Based on the limited historical precedent, a realistic best-case scenario for Hiura is that he is an above-average but unspectacular offensive player. That was the case last season, albeit in a limited sample. Such production would be welcome if he brought some value in the field but is less useful as a strict designated hitter.

A more pessimistic observer would point out that Hiura’s career strikeout rate is nearly seven percentage points lower than his 41% strikeout rate over the past two seasons. That means he must make significant strides to produce at the Sano and Gallo level moving forward. He would also need to continue posting some of the best results in the sport on batted balls to compensate for his lack of contact, leaving him with no room for stretches in which he is not producing elite exit velocities.

What if Hiura’s strikeout rate is stuck in that 40% range? Let’s change the criteria of the previous list to hitters with at least 500 plate appearances and a career strikeout rate of at least 40%.

There is no list. No big-league hitter has had such a level of sustained success while striking out at least 40% of the time. Wisdom’s 118 OPS+ in 2021, when he struck out at a 41% rate in 375 plate appearances, is the closest. In 2022, his strikeout rate and OPS+ fell to 34% and 102, respectively.

The bottom line is that Hiura’s outlook is highly questionable at best and bleak at worst. It’s been that way for quite some time, and the Brewers have long been aware. It’s partially why they stood by the mediocre output of Andrew McCutchen at designated hitter instead of rolling the dice on Hiura. Counsell attempted to shoehorn his reverse splits into the lineup when the club needed a jolt against left-handed pitching, but until Hiura projected as a reliable hitter, that was largely the extent of the playing time he would receive.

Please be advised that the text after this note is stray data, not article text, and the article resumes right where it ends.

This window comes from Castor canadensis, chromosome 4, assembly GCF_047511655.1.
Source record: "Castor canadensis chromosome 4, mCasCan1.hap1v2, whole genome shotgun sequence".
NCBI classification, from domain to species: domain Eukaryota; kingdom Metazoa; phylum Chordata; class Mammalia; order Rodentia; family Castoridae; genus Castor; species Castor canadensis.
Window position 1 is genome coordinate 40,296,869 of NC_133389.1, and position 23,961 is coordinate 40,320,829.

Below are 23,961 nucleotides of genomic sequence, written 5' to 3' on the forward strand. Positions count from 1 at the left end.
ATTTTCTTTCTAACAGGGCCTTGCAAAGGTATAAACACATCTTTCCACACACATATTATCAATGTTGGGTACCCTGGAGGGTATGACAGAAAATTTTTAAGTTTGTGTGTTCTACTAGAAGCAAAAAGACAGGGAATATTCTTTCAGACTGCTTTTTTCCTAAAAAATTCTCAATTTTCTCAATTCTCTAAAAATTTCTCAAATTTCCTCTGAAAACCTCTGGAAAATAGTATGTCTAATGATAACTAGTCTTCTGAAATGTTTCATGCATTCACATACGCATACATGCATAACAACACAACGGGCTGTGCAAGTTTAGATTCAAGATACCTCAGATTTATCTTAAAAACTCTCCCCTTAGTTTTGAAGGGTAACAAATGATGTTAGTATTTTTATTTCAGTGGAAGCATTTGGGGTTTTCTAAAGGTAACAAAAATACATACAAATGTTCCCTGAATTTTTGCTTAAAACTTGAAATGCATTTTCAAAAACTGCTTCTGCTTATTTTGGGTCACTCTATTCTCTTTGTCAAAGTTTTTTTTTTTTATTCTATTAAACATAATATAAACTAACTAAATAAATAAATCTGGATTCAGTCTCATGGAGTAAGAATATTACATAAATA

While a change of scenery seemed inevitable in recent months, the events leading up to it would have seemed unfathomable early in Hiura’s professional career.

No prospect is a sure thing, but most scouts pegged him with 60 and 70 hit grades on the 20-80 scale at the time of the draft. Many believed he had the best hit tool in the 2017 draft class. Hiura was supposed to be as close to a slam dunk as it gets.

Things changed in 2019, the year of Hiura’s major-league debut. After striking out at a manageable 18% rate in Double-A Biloxi the previous season, Hiura’s strikeout rate spiked to 26% in Triple-A. Underneath his strong rookie output in the big leagues was a somewhat concerning 31% strikeout rate. From there, the issue exacerbated into an insurmountable weakness that helped bring about the likely end of his time in Milwaukee.

It’s unclear how a player with such a highly-regarded hit tool became one of the sport’s worst contact hitters. Hiura, for his part, recently took personal responsibility for his career arc, saying that he developed bad habits mechanically in 2020 and failed to address them soon enough.

However, Hiura’s profile shifted the year before. There were rumblings that the Brewers altered his swing in search of more home runs, resulting in Hiura’s swing-and-miss problem and inconsistent MLB output.

Even if there is no truth to those rumors, the Brewers still bear responsibility for failing to steer a natural talent back on track. The club has been dreadful at developing reliable homegrown bats in the David Stearns and Arnold era. Hiura’s unsuccessful development will likely go down as the organization’s greatest failure in that area.

It also prompts a discussion about the current wave of prospects on whom the Brewers are set to rely this year. Will players like Garrett Mitchell, Sal Frelick, Joey Wiemer, and Brice Turang be the product of an organization that has figured out how to identify and develop hitters, or will they be the latest in a growing line of disappointments?

Whether the Brewers failed Hiura, Hiura failed the Brewers, or the two failed each other, one thing is certain: Friday’s announcement was a moment everyone knew was coming. It is the culmination of a snowball that began rolling downhill shortly before he reached the major leagues.

The Brewers waited as long as they could for Hiura to make strides offensively. Those strides never came. Time is up.